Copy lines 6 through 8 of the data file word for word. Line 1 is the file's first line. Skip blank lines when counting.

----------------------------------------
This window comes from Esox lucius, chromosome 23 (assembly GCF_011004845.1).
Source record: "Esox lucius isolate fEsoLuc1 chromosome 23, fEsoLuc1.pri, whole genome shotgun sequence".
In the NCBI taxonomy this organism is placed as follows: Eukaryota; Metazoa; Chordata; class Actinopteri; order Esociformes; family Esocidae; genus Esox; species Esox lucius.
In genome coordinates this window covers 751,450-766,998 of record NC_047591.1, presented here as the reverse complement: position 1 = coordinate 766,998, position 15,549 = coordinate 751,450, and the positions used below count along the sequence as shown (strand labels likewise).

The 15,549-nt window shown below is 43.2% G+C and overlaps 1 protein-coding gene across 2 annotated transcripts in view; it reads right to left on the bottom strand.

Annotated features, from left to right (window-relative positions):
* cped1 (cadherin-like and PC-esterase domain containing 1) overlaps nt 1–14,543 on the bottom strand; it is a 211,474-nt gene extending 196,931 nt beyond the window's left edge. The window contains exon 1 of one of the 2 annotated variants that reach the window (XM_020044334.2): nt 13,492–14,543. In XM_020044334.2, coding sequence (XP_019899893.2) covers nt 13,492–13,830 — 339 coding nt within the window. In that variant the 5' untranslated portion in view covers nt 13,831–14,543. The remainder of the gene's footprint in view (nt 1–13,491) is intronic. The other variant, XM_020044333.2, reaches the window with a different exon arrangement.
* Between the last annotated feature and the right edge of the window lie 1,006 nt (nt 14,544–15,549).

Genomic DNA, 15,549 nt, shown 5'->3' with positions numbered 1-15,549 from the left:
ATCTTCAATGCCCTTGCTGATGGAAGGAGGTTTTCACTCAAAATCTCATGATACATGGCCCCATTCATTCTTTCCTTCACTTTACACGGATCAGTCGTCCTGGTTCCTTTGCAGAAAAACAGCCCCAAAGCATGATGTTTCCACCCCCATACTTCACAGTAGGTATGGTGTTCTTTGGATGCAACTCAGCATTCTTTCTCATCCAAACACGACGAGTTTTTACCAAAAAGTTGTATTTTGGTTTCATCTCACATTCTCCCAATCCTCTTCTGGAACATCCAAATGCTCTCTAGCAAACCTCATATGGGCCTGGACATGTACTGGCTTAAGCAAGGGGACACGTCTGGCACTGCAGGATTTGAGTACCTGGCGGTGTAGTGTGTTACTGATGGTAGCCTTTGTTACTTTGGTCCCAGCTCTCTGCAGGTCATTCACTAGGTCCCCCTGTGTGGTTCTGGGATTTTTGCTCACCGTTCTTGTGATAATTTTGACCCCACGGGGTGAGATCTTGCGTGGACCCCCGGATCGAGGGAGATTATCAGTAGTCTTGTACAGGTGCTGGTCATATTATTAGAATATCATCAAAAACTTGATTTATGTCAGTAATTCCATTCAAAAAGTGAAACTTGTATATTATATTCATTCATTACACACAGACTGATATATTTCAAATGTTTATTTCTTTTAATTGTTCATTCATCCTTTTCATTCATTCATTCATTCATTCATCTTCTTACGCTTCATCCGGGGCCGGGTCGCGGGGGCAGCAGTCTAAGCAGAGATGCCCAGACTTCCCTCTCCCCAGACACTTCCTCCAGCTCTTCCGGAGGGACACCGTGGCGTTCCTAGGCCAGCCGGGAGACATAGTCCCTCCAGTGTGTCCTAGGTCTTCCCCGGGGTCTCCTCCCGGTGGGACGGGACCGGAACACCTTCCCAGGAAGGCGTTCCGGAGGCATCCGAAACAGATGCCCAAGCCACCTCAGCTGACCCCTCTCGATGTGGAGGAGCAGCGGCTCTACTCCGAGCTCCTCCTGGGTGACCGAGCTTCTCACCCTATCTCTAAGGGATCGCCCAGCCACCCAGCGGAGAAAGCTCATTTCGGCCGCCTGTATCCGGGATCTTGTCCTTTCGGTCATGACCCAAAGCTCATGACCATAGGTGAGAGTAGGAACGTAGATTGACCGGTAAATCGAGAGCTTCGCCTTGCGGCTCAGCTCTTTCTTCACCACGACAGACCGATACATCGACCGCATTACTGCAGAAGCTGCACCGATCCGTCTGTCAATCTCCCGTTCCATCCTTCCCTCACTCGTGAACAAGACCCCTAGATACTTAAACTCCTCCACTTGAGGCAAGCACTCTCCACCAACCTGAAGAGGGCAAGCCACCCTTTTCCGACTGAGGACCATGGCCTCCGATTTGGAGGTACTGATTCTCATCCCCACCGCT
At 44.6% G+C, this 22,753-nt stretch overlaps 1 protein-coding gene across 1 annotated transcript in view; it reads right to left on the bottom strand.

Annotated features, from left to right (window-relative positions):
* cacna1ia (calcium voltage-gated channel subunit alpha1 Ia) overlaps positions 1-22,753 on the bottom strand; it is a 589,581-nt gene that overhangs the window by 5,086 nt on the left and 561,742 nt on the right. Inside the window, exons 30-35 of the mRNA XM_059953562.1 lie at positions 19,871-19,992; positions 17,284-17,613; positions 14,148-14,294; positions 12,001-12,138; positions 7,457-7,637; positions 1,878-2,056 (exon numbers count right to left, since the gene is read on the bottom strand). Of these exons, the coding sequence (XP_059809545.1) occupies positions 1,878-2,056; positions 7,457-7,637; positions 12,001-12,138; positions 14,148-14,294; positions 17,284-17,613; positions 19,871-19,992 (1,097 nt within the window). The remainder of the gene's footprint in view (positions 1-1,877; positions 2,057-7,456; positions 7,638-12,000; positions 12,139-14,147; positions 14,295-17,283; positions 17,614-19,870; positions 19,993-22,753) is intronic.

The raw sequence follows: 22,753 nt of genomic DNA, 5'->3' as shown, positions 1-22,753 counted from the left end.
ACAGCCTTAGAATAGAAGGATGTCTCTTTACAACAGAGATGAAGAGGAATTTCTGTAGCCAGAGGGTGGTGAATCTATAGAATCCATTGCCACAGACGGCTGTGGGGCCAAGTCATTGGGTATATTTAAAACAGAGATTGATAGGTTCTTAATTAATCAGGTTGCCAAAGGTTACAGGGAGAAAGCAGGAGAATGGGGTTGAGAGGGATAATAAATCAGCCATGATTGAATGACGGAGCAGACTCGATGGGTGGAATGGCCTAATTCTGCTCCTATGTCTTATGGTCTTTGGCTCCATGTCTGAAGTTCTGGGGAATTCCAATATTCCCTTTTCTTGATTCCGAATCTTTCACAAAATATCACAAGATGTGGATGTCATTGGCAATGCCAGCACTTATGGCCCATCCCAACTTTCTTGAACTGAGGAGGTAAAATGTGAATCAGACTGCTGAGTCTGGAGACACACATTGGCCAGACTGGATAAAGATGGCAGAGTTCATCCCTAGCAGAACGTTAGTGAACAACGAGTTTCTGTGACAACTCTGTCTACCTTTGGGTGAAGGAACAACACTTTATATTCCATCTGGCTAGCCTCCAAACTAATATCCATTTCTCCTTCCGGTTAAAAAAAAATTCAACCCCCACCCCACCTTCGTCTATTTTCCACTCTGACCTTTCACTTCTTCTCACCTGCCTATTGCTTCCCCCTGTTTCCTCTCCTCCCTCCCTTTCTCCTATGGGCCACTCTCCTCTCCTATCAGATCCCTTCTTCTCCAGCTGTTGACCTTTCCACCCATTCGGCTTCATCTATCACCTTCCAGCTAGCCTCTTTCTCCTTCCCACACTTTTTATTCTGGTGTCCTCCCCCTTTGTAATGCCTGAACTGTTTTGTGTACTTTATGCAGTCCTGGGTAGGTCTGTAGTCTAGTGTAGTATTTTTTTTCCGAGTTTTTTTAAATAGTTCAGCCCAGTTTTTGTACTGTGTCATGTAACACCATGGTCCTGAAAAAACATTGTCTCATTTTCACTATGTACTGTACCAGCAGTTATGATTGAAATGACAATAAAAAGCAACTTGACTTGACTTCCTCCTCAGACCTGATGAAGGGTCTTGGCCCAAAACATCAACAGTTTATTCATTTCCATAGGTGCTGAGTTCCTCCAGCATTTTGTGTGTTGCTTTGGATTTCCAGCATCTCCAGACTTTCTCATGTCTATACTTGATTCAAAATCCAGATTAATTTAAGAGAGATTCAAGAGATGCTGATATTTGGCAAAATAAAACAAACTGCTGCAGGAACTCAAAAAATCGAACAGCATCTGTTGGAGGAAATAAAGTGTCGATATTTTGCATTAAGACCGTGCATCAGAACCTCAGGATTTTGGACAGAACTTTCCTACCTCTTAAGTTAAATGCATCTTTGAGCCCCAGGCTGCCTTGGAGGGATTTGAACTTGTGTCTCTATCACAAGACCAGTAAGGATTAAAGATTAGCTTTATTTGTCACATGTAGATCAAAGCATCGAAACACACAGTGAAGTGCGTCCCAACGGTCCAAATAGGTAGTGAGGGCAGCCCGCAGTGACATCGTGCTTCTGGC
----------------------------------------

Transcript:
Annotated features, from left to right (window-relative positions):
* cped1 (cadherin-like and PC-esterase domain containing 1) overlaps nt 1–14,543 on the bottom strand; it is a 211,474-nt gene extending 196,931 nt beyond the window's left edge. The window contains exon 1 of one of the 2 annotated variants that reach the window (XM_020044334.2): nt 13,492–14,543. In XM_020044334.2, coding sequence (XP_019899893.2) covers nt 13,492–13,830 — 339 coding nt within the window. In that variant the 5' untranslated portion in view covers nt 13,831–14,543. The remainder of the gene's footprint in view (nt 1–13,491) is intronic. The other variant, XM_020044333.2, reaches the window with a different exon arrangement.
* Between the last annotated feature and the right edge of the window lie 1,006 nt (nt 14,544–15,549).